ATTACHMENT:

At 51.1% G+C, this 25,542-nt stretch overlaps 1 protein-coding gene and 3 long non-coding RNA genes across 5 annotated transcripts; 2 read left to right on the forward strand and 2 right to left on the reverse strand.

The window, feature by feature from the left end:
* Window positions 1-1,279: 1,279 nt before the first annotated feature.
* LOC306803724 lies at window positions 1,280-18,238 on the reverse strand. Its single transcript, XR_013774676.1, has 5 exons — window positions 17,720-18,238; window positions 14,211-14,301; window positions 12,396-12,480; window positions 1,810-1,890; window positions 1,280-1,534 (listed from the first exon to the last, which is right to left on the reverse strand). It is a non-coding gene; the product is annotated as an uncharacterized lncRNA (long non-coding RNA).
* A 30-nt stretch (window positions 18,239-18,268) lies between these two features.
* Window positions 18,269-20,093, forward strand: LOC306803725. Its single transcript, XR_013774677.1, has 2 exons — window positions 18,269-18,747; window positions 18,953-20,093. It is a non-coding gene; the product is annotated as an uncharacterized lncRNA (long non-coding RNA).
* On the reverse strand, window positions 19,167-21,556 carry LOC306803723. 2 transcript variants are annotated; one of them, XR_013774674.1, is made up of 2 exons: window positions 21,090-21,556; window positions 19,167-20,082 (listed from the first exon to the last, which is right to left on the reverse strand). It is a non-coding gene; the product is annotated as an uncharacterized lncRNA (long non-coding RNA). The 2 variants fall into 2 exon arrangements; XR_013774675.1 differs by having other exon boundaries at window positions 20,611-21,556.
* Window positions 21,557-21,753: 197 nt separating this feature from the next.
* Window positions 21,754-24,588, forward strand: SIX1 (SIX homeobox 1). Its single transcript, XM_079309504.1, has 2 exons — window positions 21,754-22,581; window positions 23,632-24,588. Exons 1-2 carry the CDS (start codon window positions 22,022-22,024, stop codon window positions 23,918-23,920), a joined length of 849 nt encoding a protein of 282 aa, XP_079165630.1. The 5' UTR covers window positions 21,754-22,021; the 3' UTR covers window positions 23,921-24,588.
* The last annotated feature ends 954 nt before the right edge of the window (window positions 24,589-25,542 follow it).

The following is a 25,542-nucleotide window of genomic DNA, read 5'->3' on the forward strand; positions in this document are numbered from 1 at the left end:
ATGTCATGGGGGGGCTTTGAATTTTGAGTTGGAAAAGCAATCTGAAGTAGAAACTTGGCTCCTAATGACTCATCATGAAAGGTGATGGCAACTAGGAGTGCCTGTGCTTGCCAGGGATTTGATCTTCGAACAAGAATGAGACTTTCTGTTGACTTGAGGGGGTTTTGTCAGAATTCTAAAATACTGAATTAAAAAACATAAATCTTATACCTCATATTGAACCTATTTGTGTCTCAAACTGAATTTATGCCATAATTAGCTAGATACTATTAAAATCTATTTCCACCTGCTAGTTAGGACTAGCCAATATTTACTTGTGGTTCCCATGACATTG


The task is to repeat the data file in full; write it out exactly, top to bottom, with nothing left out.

At 51.1% G+C, this 25,542-nt stretch overlaps 1 protein-coding gene and 3 long non-coding RNA genes across 5 annotated transcripts; 2 read left to right on the forward strand and 2 right to left on the reverse strand.

The window, feature by feature from the left end:
* Window positions 1-1,279: 1,279 nt before the first annotated feature.
* LOC306803724 lies at window positions 1,280-18,238 on the reverse strand. Its single transcript, XR_013774676.1, has 5 exons — window positions 17,720-18,238; window positions 14,211-14,301; window positions 12,396-12,480; window positions 1,810-1,890; window positions 1,280-1,534 (listed from the first exon to the last, which is right to left on the reverse strand). It is a non-coding gene; the product is annotated as an uncharacterized lncRNA (long non-coding RNA).
* A 30-nt stretch (window positions 18,239-18,268) lies between these two features.
* Window positions 18,269-20,093, forward strand: LOC306803725. Its single transcript, XR_013774677.1, has 2 exons — window positions 18,269-18,747; window positions 18,953-20,093. It is a non-coding gene; the product is annotated as an uncharacterized lncRNA (long non-coding RNA).
* On the reverse strand, window positions 19,167-21,556 carry LOC306803723. 2 transcript variants are annotated; one of them, XR_013774674.1, is made up of 2 exons: window positions 21,090-21,556; window positions 19,167-20,082 (listed from the first exon to the last, which is right to left on the reverse strand). It is a non-coding gene; the product is annotated as an uncharacterized lncRNA (long non-coding RNA). The 2 variants fall into 2 exon arrangements; XR_013774675.1 differs by having other exon boundaries at window positions 20,611-21,556.
* Window positions 21,557-21,753: 197 nt separating this feature from the next.
* Window positions 21,754-24,588, forward strand: SIX1 (SIX homeobox 1). Its single transcript, XM_079309504.1, has 2 exons — window positions 21,754-22,581; window positions 23,632-24,588. Exons 1-2 carry the CDS (start codon window positions 22,022-22,024, stop codon window positions 23,918-23,920), a joined length of 849 nt encoding a protein of 282 aa, XP_079165630.1. The 5' UTR covers window positions 21,754-22,021; the 3' UTR covers window positions 23,921-24,588.
* The last annotated feature ends 954 nt before the right edge of the window (window positions 24,589-25,542 follow it).

The following is a 25,542-nucleotide window of genomic DNA, read 5'->3' on the forward strand; positions in this document are numbered from 1 at the left end:
ATGTCATGGGGGGGCTTTGAATTTTGAGTTGGAAAAGCAATCTGAAGTAGAAACTTGGCTCCTAATGACTCATCATGAAAGGTGATGGCAACTAGGAGTGCCTGTGCTTGCCAGGGATTTGATCTTCGAACAAGAATGAGACTTTCTGTTGACTTGAGGGGGTTTTGTCAGAATTCTAAAATACTGAATTAAAAAACATAAATCTTATACCTCATATTGAACCTATTTGTGTCTCAAACTGAATTTATGCCATAATTAGCTAGATACTATTAAAATCTATTTCCACCTGCTAGTTAGGACTAGCCAATATTTACTTGTGGTTCCCATGACATTG